Notice: the WebSM website has not been updated since the beginning of 2018.

Web Survey Bibliography

Title Measuring Perceived Virtual Social Support in Online Self-Help Groups
Author Preiß, H.
Year 2009
Access date 13.08.2009

In order to examine the extent of how users of online self-help groups gain personal profit by getting involved, the construct of perceived virtual social support is well established. Diverse strategies of measuring have been developed in the past (e. g. Turner et al. 2001; Winzelberg et al. 2000; Wright 1999), but a reliable scale, which considers different dimensions of virtual social support has not been published yet. This was the scope of the present study carried out in a broad range of different German online health self-help groups.

Method: Based on past research, especially qualitative studies categorizing dimensions of helping mechanisms carried out in online self-help groups (particularly Finn, 1999; furthermore Braithwaite et al., 1999; Cutrona/Suhr, 1992) 130 items were constructed to be answered on a six-point Likert scale ranging from “Totally agree” to “Totally disagree”.

Information about the web survey was posted in a sample of online self-help group consisting of 10 electronic mailing lists, 34 bulletin boards and one website offering a chat only. The online survey was reached 3051 times being online 81 days. After data cleansing excluding multiple submissions, drop-outs and data with bad quality (identified by a self-developed quality variable based on the mean time of answering of every site) data of 757 publicly posting participants remained for further analyses.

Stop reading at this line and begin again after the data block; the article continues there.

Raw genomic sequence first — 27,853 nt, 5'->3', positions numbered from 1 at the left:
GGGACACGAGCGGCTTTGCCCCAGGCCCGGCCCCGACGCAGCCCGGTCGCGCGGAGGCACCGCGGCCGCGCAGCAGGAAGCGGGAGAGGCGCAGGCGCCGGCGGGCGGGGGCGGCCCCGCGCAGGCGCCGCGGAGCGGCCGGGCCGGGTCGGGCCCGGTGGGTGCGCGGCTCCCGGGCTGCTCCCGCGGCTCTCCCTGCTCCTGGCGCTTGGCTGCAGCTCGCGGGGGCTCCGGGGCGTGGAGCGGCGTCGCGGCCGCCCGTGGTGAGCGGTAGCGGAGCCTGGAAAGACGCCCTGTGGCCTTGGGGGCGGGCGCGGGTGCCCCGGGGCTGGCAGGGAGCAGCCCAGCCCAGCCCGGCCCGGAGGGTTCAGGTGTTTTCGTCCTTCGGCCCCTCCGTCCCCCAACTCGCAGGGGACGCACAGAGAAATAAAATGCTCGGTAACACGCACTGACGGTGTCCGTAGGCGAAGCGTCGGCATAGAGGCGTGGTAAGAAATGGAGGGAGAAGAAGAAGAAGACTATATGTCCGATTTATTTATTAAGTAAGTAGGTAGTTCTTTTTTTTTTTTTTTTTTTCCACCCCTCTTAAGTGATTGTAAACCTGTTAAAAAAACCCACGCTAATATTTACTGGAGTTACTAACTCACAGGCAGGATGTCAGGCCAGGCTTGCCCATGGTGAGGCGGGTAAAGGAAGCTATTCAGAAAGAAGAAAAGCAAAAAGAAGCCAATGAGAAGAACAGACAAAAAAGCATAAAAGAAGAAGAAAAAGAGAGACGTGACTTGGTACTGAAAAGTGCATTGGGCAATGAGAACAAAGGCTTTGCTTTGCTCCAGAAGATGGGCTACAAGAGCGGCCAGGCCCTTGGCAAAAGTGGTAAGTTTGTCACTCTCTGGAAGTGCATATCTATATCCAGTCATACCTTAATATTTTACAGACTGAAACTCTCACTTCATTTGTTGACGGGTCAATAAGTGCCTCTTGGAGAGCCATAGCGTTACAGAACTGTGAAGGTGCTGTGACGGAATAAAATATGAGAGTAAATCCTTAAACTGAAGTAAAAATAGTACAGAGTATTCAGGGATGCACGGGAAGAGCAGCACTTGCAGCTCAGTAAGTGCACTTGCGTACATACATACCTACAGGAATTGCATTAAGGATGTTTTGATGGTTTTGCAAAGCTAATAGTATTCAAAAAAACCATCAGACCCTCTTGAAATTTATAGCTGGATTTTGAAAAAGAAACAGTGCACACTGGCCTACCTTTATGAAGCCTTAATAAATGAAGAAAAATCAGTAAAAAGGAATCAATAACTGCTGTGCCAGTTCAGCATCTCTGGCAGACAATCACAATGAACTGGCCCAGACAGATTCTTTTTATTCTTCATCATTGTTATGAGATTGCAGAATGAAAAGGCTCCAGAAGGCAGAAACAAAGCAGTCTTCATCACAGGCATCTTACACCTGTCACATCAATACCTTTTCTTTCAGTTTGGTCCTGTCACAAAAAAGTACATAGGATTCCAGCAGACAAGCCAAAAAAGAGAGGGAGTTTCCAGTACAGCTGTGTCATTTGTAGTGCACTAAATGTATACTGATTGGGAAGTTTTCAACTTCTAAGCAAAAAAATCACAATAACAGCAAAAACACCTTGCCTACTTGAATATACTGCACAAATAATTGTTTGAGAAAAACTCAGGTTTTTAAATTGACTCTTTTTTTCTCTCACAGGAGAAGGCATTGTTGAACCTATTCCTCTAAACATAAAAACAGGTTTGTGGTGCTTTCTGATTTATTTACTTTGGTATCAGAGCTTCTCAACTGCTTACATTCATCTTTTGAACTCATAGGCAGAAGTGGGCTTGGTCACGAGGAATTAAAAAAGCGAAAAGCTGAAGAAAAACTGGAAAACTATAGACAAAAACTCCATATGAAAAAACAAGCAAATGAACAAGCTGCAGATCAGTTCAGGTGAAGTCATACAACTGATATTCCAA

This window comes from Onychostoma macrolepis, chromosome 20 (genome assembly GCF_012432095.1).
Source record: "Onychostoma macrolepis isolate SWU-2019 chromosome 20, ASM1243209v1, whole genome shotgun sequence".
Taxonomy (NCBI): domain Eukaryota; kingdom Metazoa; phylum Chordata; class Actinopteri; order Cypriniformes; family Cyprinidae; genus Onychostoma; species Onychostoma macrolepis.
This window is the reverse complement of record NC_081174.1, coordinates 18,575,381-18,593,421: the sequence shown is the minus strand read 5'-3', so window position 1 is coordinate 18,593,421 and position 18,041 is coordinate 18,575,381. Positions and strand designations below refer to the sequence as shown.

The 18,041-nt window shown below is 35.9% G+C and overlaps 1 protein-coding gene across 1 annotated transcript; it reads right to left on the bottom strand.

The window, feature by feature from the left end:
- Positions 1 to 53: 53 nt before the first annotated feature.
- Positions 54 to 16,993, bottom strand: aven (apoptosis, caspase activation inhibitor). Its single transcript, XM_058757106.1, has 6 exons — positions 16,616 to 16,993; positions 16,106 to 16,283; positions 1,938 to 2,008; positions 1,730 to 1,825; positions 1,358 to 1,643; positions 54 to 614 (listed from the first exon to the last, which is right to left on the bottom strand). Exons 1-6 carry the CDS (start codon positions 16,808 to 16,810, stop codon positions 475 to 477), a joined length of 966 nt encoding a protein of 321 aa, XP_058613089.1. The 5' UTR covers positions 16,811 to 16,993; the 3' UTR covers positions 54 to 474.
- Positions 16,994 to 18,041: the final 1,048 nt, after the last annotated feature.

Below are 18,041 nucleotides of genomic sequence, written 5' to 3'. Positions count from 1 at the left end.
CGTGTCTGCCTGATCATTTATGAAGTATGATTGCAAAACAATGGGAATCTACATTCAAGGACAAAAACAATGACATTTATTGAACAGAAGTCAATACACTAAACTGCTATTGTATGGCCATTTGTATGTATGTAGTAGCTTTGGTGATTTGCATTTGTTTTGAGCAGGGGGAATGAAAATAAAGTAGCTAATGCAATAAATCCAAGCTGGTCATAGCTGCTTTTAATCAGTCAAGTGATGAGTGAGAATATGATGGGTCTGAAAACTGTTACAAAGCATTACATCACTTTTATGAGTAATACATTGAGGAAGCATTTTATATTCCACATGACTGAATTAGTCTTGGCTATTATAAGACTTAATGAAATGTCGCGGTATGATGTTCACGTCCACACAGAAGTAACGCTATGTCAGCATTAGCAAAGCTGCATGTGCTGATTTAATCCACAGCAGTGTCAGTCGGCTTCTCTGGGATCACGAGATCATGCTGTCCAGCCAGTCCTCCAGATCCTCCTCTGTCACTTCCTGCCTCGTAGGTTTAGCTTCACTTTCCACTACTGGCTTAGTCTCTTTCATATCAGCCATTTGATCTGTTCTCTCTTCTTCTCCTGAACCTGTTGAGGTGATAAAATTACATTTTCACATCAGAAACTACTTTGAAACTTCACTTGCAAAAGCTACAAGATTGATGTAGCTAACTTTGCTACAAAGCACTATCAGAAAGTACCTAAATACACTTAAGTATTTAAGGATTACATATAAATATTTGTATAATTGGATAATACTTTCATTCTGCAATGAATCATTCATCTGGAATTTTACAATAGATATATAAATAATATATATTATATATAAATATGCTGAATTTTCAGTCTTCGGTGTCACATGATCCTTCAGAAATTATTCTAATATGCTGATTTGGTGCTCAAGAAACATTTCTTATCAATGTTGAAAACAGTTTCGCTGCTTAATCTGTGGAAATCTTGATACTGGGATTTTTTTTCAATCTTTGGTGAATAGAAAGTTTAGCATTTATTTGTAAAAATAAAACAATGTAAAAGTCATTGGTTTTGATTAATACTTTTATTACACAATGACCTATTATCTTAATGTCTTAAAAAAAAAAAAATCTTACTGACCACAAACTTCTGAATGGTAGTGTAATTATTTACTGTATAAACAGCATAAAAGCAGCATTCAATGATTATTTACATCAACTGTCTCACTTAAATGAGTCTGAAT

Results: Multiple principal component analyses were processed and led to a three-factor solution including 22 items. The emerging scale has a very good reliability with a Cronbach’s Alpha of .90 for the perceived virtual social support scale. Subscales are:

  • Face-to-Face support (8 items, α=.87)
  • Vicarious virtual support (7 items, α=.85)
  • Emotional virtual support (7 items, α=.83)

Further details of the scale and findings within the study are presented.

Conclusion: Based on this scale future research in the field of online self-help groups is able to measure perceived virtual social support in a reliable and differentiated way and may thus help getting to know more about effects and influences on the benefit of using virtual support groups.

Access/Direct link

Conference homepage (abstract)

Year of publication2009
Bibliographic typeConferences, workshops, tutorials, presentations
Full text availabilityFurther details

Web survey bibliography (4086)